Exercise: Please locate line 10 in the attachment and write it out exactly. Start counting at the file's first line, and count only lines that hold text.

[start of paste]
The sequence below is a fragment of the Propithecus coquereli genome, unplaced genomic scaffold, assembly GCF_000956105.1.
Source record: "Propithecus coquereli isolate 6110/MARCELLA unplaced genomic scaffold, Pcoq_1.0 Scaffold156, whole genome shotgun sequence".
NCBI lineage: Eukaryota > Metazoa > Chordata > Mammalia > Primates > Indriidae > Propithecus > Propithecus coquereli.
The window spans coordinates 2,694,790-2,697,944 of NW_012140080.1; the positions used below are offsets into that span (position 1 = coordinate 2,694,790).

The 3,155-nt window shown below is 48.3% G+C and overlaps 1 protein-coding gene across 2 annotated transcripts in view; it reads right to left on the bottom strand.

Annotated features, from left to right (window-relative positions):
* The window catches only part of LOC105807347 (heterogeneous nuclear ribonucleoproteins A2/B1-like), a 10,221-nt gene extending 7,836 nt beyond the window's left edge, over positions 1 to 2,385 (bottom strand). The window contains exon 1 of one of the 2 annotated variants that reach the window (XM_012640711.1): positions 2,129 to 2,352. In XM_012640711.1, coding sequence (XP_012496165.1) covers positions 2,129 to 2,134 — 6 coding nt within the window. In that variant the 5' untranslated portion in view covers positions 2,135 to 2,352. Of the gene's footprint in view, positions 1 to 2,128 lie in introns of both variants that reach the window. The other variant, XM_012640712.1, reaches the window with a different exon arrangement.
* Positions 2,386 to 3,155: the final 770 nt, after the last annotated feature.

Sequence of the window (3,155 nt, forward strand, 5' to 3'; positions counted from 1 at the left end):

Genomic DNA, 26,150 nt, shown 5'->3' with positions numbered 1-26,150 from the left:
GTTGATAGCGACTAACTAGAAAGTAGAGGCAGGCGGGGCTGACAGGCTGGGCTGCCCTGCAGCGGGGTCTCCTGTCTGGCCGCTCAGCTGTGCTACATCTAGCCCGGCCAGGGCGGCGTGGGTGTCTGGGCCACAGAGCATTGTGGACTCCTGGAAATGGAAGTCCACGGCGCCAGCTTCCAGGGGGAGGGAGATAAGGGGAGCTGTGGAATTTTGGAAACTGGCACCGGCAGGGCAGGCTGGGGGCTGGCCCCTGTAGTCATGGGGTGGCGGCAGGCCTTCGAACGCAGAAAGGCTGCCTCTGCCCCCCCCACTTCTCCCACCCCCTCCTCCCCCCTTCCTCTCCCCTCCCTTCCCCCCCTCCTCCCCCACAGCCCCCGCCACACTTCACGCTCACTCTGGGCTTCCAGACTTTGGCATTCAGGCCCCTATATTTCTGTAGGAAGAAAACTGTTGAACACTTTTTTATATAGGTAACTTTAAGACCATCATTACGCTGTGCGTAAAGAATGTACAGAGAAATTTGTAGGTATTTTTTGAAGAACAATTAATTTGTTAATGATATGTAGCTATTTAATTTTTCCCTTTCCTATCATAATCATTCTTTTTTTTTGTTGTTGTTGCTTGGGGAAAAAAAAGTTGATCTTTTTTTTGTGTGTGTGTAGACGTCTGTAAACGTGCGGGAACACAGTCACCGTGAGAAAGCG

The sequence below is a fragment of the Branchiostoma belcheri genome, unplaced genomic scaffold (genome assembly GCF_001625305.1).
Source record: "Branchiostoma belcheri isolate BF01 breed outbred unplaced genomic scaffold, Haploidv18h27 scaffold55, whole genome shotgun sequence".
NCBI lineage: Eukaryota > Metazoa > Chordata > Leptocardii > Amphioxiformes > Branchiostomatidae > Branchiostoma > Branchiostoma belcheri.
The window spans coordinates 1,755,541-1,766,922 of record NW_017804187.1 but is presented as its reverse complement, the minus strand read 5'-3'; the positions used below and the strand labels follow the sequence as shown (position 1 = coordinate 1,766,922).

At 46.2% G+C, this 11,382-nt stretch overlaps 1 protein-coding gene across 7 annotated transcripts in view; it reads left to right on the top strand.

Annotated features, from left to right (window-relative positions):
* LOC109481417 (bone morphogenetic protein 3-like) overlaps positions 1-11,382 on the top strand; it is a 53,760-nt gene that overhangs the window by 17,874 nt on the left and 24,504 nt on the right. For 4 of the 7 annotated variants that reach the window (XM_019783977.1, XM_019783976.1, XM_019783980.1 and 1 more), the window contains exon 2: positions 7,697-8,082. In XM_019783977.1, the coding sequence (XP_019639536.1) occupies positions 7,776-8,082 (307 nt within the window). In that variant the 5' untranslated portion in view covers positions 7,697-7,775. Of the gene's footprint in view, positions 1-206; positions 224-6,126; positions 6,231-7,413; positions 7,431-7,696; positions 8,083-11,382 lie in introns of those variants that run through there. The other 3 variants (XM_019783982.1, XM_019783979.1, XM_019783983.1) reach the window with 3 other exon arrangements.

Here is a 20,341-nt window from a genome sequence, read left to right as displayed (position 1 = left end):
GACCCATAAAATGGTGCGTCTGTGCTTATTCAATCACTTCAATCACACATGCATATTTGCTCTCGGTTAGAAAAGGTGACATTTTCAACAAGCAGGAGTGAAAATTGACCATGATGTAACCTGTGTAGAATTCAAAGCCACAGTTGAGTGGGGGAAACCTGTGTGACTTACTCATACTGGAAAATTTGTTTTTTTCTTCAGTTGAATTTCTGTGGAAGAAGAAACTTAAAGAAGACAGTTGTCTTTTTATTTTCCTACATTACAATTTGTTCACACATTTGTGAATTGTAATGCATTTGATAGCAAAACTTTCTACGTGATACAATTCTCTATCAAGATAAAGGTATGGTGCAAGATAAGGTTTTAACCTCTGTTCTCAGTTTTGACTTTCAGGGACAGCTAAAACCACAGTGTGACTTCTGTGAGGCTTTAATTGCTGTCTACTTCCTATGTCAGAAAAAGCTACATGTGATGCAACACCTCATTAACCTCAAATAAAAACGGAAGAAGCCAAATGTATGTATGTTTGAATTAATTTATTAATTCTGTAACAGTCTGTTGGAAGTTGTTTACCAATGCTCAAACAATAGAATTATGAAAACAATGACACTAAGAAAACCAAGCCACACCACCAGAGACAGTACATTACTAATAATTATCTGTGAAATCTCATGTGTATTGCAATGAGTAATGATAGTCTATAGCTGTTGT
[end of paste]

Genomic DNA, 26,150 nt, shown 5'->3' with positions numbered 1-26,150 from the left: